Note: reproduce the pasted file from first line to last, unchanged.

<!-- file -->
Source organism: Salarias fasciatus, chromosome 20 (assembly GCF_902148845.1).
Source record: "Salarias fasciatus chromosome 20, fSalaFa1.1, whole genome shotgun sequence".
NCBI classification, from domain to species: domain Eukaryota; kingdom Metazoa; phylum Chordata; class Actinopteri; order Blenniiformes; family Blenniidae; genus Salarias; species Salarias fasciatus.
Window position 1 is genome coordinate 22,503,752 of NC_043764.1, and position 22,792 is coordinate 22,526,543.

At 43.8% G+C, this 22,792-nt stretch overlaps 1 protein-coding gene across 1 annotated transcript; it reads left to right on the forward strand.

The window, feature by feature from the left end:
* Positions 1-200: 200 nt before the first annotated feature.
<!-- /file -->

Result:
Source organism: Salarias fasciatus, chromosome 20 (assembly GCF_902148845.1).
Source record: "Salarias fasciatus chromosome 20, fSalaFa1.1, whole genome shotgun sequence".
NCBI classification, from domain to species: domain Eukaryota; kingdom Metazoa; phylum Chordata; class Actinopteri; order Blenniiformes; family Blenniidae; genus Salarias; species Salarias fasciatus.
Window position 1 is genome coordinate 22,503,752 of NC_043764.1, and position 22,792 is coordinate 22,526,543.

At 43.8% G+C, this 22,792-nt stretch overlaps 1 protein-coding gene across 1 annotated transcript; it reads left to right on the forward strand.

The window, feature by feature from the left end:
* Positions 1-200: 200 nt before the first annotated feature.